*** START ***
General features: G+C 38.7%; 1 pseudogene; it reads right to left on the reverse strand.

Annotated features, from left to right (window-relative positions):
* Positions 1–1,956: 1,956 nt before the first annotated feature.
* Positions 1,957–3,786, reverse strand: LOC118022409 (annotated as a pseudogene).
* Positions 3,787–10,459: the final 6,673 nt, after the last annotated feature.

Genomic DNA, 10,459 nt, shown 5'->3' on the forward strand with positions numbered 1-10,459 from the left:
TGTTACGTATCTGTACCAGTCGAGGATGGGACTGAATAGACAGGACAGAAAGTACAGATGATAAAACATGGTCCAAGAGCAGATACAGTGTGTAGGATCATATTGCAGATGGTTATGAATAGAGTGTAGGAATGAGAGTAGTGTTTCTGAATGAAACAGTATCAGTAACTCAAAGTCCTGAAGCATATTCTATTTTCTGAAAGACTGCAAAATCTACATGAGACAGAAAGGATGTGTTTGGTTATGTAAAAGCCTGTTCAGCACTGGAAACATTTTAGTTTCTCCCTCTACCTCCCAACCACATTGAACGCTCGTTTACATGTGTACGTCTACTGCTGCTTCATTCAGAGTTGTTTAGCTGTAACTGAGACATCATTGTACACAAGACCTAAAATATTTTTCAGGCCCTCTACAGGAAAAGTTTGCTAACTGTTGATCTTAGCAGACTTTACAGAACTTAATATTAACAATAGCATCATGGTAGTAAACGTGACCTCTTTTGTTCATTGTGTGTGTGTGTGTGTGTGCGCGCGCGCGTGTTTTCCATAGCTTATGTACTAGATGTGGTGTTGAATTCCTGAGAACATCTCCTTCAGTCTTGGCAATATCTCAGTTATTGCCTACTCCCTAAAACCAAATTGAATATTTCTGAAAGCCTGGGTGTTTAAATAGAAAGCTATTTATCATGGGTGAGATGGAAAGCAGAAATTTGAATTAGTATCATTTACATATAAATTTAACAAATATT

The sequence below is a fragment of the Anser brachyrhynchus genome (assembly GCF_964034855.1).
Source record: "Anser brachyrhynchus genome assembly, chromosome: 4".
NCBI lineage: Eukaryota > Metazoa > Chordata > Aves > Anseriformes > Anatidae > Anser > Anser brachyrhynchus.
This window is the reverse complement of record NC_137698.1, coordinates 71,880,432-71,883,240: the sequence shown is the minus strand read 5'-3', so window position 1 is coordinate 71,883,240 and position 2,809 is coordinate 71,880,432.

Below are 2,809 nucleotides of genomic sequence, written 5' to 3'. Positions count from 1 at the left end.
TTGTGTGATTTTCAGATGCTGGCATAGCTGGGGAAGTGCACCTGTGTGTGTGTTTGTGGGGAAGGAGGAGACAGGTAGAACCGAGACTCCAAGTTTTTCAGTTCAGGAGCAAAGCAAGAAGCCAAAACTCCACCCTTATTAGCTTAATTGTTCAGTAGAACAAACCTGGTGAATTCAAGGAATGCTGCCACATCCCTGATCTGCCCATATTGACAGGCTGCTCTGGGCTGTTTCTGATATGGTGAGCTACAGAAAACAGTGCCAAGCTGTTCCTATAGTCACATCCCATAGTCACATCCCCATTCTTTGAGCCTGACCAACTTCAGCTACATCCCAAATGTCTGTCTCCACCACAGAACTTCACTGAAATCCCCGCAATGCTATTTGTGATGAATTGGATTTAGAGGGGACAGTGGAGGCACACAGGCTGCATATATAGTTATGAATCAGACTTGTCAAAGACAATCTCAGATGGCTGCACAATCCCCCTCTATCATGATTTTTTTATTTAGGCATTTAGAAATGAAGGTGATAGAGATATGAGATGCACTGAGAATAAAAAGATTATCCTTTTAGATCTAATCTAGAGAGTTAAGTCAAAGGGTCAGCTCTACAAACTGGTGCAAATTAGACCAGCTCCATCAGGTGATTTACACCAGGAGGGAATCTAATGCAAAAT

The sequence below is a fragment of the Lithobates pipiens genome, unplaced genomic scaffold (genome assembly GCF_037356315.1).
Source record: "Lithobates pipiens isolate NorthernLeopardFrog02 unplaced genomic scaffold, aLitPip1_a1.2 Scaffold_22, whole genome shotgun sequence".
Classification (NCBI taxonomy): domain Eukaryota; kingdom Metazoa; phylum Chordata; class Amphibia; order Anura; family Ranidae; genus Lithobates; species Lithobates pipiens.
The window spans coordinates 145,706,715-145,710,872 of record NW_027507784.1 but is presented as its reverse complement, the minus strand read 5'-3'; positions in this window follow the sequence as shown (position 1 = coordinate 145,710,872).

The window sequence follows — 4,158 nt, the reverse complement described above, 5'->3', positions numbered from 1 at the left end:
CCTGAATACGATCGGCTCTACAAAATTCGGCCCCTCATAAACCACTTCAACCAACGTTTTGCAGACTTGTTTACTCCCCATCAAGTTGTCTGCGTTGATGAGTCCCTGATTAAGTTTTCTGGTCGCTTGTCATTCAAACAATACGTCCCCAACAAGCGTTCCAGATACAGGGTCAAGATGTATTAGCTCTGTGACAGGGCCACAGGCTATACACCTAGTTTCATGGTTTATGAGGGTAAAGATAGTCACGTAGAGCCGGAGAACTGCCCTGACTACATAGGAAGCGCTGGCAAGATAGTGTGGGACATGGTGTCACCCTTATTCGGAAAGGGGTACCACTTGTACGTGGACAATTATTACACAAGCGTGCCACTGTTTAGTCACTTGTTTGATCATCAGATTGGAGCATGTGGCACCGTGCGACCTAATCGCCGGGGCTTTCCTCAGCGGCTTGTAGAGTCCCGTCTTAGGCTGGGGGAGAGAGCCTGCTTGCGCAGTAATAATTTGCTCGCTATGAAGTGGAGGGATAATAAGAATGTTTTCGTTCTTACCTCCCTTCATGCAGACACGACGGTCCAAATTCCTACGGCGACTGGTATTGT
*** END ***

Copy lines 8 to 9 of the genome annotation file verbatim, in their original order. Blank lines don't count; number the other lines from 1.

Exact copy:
The sequence below is a fragment of the Anser brachyrhynchus genome (assembly GCF_964034855.1).
Source record: "Anser brachyrhynchus genome assembly, chromosome: 4".